So…what to do? Once you’ve determined the reasons for your own post-holiday slump, you can take steps toward a remedy. For example:

  1. For exhaustion, take some time for recovering without guilt! Don’t take on blame if you need to lay low for a few days or even weeks. Choose relaxed playtime at home with the kids, or go on some low-key outings where you don’t have any deadlines. Give yourself time for digging out of laundry and email piles. Get the kids to bed early a few nights, if you can.
  2. For chaos, regroup your troops. Take extra time staying home to reestablish routines for your children. Don’t be afraid to say “No” to playgroups or to your friends. (On the other hand, if being with friends is your biggest need for encouragement, then by all means do it! Which leads to #3…)
  3. For discouragement, stay connected with friends. Who is that friend who will listen while you recount your holiday events to process what happened? Think of creative ways to connect with friends within your normal schedule. Is there someone you and your children can share a meal with? Or a friend who can tag along on that low-key outing?
  4. For boredom, think about future weeks and create some new plans to look forward to. Be sure they are attainable ideas that you can fulfill, not some outlandish, expensive plan!
  5. For lack of hope, think about some good things you can expect to happen. Maybe a friend has promised something you look forward to? Maybe you’ve read a book that brings you some hope? My go-to hope book gave me anticipation that the future is bright. No matter how sad I was about my mom, nor how bad the present looked, I could always camp on the confidence that God is with me and he will help me.  Ps 27:10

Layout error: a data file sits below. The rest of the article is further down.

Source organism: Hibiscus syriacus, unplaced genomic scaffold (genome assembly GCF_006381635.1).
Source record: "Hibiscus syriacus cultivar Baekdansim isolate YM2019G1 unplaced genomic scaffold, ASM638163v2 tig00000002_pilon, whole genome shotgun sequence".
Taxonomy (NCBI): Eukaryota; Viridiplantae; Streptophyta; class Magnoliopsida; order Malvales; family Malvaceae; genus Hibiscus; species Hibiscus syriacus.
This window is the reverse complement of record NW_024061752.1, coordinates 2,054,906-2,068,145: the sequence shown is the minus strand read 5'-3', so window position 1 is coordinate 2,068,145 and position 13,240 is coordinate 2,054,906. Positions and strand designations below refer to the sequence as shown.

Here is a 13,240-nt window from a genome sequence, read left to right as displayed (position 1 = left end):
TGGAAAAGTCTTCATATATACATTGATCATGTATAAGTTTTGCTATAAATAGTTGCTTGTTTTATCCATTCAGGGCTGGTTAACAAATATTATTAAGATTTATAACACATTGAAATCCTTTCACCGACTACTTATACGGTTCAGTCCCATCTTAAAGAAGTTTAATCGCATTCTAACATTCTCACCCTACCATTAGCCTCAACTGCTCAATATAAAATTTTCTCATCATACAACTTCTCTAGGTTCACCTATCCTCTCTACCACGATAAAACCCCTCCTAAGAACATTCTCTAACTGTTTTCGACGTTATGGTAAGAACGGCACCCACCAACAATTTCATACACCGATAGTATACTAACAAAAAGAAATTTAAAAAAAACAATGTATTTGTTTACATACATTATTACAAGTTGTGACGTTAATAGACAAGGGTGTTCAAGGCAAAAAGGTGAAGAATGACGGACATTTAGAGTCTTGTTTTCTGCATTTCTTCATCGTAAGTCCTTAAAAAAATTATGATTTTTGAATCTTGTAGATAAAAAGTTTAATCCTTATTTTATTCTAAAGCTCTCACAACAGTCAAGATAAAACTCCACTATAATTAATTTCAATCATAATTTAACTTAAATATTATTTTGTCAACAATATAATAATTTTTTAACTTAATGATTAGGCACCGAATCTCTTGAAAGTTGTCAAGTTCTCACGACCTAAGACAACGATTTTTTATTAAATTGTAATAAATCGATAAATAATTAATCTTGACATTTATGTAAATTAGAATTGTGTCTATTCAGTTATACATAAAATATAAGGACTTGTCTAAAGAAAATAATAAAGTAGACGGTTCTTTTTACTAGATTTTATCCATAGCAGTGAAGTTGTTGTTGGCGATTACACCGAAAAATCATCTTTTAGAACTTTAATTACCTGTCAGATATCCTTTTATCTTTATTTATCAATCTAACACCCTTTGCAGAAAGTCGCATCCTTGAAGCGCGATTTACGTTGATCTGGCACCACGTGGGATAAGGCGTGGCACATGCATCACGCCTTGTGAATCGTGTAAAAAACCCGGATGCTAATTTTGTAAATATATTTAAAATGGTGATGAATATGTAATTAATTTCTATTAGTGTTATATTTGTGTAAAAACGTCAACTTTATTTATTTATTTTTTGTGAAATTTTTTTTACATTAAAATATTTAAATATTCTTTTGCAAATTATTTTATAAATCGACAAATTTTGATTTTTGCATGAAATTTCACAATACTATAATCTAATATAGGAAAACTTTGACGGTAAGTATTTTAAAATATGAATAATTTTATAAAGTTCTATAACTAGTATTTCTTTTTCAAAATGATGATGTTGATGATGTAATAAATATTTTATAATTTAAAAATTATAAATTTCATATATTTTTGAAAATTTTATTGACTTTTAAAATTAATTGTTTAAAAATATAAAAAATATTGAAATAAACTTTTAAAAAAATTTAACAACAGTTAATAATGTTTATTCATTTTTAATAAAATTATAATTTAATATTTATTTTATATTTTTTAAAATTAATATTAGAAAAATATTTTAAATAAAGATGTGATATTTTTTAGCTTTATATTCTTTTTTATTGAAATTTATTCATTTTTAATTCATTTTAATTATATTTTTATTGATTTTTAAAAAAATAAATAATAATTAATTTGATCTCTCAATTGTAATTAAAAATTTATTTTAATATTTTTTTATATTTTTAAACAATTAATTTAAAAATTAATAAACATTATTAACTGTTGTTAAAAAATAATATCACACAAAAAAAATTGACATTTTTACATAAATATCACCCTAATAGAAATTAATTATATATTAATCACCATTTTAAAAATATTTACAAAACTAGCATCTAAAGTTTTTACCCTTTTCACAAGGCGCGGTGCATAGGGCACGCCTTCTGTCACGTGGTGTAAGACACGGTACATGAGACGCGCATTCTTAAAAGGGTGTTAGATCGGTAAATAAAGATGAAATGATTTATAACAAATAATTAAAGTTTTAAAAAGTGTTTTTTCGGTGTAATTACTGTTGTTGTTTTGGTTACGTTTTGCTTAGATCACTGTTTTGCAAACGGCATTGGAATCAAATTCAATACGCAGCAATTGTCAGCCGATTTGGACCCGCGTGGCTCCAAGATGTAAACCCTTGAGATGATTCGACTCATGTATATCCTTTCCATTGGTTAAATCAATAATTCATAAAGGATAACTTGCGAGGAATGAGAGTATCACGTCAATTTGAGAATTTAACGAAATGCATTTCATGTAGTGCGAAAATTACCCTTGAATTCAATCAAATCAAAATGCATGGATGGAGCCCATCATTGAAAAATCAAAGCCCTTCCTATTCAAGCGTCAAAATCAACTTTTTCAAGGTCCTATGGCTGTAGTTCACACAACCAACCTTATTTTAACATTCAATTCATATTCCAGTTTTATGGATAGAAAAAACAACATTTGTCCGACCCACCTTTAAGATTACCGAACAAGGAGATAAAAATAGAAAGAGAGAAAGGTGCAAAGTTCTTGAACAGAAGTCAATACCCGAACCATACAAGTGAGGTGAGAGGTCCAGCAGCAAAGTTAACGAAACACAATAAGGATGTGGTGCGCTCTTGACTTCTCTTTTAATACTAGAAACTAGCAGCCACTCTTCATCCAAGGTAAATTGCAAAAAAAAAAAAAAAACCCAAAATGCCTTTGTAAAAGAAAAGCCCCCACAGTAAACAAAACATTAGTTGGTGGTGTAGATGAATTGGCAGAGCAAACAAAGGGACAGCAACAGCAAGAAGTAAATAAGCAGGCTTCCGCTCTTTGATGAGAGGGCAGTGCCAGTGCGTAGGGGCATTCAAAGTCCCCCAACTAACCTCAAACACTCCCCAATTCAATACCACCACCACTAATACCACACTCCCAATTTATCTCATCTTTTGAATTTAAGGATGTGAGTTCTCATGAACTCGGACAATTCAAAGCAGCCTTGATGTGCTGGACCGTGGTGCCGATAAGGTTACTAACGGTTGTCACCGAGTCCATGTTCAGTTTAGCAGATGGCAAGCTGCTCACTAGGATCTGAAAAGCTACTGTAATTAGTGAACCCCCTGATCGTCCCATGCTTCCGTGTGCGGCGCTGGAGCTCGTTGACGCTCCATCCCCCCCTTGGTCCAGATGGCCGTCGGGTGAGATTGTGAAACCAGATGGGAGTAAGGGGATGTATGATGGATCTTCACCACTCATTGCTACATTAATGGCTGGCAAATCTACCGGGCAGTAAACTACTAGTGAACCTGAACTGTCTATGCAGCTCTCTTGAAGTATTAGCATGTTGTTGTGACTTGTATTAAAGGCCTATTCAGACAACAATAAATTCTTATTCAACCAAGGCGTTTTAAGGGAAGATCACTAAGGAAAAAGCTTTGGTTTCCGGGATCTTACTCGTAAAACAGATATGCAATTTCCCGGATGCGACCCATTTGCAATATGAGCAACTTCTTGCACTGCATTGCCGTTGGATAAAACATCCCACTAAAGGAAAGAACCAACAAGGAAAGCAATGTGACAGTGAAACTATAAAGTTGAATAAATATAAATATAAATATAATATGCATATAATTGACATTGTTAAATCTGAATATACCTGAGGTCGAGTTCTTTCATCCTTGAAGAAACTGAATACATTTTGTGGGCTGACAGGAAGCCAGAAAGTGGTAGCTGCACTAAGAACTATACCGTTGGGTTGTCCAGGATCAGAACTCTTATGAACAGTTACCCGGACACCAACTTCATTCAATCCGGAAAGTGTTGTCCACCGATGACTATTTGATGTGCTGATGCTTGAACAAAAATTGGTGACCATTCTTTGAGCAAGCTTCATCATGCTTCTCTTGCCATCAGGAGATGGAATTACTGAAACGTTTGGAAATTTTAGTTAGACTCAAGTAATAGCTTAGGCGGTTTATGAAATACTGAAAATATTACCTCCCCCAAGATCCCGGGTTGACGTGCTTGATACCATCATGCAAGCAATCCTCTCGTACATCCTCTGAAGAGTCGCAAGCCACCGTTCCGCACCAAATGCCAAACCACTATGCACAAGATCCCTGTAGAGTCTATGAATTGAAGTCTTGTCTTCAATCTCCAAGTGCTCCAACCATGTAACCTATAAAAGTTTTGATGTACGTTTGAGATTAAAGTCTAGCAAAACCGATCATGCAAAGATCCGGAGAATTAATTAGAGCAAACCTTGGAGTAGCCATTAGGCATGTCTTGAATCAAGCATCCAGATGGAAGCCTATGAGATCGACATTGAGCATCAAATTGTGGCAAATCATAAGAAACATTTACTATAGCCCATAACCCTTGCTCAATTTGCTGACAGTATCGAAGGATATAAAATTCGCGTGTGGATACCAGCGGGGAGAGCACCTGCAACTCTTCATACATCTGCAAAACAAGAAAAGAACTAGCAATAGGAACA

6. For ongoing depression, it’s okay to admit the sadness isn’t going away and get some help. A mental health professional can help you sort through relational issues or help you understand if you’re suffering from SAD or some other physical issue. As stated by Mayo Clinic: “It’s normal to have some days when you feel down. But if you feel down for days at a time and you can’t get motivated to do activities you normally enjoy, see your doctor. This is especially important if your sleep patterns and appetite have changed, you turn to alcohol for comfort or relaxation, or you feel hopeless or think about suicide.”

Most of our post-holiday blues are not here to stay. We just need recovery time. So don’t beat yourself up. Be patient while you refresh, and remember to camp on the positives. In no time at all you’ll be looking forward to spring green!

P.S. Twenty years later my mom (who is now deceased) complimented me by saying I’d done a great job raising my children. Who would have guessed?! She commented that they’d turned out so well—respectful, pleasant, and responsible. My former sadness about her criticism wasn’t the end of the story!

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WORKS CITED:

“Seasonal Affective Disorder (SAD).” Mayo Clinic, Mayo Foundation for Medical Education and Research, 25 Oct. 2017, www.mayoclinic.org/diseases-conditions/seasonal-affective-disorder/symptoms-causes/syc-20364651.